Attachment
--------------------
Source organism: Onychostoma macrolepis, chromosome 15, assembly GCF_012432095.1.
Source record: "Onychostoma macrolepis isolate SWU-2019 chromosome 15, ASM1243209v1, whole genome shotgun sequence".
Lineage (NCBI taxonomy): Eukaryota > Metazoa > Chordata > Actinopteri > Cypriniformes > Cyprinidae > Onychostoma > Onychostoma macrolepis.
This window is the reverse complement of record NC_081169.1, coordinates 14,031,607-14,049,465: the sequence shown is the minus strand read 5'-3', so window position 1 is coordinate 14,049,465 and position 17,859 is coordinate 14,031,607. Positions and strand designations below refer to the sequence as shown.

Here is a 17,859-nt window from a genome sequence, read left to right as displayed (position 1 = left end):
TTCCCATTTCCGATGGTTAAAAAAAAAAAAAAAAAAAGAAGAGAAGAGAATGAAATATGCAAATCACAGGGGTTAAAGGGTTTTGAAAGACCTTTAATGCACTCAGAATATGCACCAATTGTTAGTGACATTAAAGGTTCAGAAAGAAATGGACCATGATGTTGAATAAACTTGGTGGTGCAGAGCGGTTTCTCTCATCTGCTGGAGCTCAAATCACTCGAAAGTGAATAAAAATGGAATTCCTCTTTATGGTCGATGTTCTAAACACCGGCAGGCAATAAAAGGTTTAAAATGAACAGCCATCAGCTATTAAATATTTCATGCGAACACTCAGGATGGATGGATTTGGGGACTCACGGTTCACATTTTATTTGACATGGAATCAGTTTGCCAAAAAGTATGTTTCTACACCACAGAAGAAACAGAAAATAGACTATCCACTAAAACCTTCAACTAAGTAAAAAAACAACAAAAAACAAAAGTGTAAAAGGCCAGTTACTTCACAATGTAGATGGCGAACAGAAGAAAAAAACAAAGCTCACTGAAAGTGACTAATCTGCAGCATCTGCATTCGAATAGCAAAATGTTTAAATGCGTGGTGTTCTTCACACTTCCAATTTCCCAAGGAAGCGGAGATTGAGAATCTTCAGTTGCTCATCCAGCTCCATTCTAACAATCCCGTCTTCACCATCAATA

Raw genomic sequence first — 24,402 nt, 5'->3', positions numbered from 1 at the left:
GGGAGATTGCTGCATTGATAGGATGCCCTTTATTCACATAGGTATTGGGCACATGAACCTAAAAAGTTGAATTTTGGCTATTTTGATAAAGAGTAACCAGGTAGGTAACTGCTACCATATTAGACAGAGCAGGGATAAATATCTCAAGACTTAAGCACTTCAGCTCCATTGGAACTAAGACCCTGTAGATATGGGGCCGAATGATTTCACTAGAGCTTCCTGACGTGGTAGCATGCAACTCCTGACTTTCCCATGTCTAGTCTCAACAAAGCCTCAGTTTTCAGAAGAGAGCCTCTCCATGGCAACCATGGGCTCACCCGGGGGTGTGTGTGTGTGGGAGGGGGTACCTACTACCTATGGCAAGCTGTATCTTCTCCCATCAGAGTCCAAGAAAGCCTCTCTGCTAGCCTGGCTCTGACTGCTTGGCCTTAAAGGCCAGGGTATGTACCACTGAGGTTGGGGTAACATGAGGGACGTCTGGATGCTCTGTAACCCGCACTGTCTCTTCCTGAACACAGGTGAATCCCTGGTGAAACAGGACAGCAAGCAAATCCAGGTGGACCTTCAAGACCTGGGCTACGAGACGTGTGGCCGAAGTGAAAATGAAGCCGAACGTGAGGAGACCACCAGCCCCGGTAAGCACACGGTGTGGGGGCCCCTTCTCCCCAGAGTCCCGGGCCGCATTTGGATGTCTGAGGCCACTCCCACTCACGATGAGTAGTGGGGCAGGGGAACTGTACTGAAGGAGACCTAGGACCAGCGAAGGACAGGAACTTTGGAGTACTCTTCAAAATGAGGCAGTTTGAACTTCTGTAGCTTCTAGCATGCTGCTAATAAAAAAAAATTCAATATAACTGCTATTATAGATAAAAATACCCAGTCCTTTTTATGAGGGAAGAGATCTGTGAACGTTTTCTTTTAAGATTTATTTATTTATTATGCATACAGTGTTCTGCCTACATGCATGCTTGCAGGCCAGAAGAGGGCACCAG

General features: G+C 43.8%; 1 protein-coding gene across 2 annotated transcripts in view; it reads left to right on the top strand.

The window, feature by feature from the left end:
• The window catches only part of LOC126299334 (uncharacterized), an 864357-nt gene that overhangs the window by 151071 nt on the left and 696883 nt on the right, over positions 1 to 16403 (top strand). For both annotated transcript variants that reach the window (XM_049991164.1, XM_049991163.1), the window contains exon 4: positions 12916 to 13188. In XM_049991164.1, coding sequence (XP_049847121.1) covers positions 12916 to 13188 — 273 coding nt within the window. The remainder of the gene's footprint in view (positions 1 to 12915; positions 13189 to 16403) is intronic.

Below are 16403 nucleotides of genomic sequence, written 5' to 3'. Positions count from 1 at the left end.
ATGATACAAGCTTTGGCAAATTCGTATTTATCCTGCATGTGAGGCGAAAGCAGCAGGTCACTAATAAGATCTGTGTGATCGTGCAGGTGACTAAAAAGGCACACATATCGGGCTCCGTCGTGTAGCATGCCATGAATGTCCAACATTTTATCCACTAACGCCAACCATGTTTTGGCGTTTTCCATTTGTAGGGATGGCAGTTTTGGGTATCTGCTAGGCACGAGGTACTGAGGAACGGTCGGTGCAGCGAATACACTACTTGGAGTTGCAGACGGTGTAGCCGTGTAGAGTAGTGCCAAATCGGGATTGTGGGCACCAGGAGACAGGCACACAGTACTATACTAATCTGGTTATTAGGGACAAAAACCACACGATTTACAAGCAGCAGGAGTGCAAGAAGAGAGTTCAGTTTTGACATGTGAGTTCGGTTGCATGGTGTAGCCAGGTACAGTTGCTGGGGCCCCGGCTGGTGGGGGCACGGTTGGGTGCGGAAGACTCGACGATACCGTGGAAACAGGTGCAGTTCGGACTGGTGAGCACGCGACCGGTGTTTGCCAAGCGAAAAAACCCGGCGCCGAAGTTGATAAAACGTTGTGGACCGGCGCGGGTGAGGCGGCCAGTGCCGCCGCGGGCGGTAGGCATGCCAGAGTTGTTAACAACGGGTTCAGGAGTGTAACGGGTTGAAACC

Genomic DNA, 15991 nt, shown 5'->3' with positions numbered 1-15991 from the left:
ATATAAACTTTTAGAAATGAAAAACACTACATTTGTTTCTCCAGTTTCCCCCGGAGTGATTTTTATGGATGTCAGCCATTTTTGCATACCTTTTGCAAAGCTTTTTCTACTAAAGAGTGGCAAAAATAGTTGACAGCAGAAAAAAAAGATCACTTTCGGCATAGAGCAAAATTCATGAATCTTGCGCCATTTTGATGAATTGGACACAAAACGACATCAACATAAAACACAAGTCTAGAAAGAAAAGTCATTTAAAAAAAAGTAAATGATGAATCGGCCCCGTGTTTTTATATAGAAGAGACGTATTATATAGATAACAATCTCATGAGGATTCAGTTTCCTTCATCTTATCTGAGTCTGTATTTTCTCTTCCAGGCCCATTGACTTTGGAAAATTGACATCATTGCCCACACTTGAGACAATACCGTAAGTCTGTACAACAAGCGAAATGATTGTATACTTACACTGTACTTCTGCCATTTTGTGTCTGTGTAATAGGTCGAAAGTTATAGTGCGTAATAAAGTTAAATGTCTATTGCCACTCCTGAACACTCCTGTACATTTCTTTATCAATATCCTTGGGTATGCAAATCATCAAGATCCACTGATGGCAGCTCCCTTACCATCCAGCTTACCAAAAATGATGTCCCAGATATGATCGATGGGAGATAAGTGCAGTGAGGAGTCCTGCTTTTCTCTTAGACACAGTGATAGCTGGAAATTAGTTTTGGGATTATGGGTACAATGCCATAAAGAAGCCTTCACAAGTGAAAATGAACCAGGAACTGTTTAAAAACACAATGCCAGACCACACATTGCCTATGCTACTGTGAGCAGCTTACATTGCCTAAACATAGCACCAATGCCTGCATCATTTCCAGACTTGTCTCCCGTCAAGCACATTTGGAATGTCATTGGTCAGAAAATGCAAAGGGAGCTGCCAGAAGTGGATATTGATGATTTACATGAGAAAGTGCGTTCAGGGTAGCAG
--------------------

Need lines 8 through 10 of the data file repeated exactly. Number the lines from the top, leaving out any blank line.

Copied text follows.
GGGAGATTGCTGCATTGATAGGATGCCCTTTATTCACATAGGTATTGGGCACATGAACCTAAAAAGTTGAATTTTGGCTATTTTGATAAAGAGTAACCAGGTAGGTAACTGCTACCATATTAGACAGAGCAGGGATAAATATCTCAAGACTTAAGCACTTCAGCTCCATTGGAACTAAGACCCTGTAGATATGGGGCCGAATGATTTCACTAGAGCTTCCTGACGTGGTAGCATGCAACTCCTGACTTTCCCATGTCTAGTCTCAACAAAGCCTCAGTTTTCAGAAGAGAGCCTCTCCATGGCAACCATGGGCTCACCCGGGGGTGTGTGTGTGTGGGAGGGGGTACCTACTACCTATGGCAAGCTGTATCTTCTCCCATCAGAGTCCAAGAAAGCCTCTCTGCTAGCCTGGCTCTGACTGCTTGGCCTTAAAGGCCAGGGTATGTACCACTGAGGTTGGGGTAACATGAGGGACGTCTGGATGCTCTGTAACCCGCACTGTCTCTTCCTGAACACAGGTGAATCCCTGGTGAAACAGGACAGCAAGCAAATCCAGGTGGACCTTCAAGACCTGGGCTACGAGACGTGTGGCCGAAGTGAAAATGAAGCCGAACGTGAGGAGACCACCAGCCCCGGTAAGCACACGGTGTGGGGGCCCCTTCTCCCCAGAGTCCCGGGCCGCATTTGGATGTCTGAGGCCACTCCCACTCACGATGAGTAGTGGGGCAGGGGAACTGTACTGAAGGAGACCTAGGACCAGCGAAGGACAGGAACTTTGGAGTACTCTTCAAAATGAGGCAGTTTGAACTTCTGTAGCTTCTAGCATGCTGCTAATAAAAAAAAATTCAATATAACTGCTATTATAGATAAAAATACCCAGTCCTTTTTATGAGGGAAGAGATCTGTGAACGTTTTCTTTTAAGATTTATTTATTTATTATGCATACAGTGTTCTGCCTACATGCATGCTTGCAGGCCAGAAGAGGGCACCAG

General features: G+C 43.8%; 1 protein-coding gene across 2 annotated transcripts in view; it reads left to right on the top strand.

The window, feature by feature from the left end: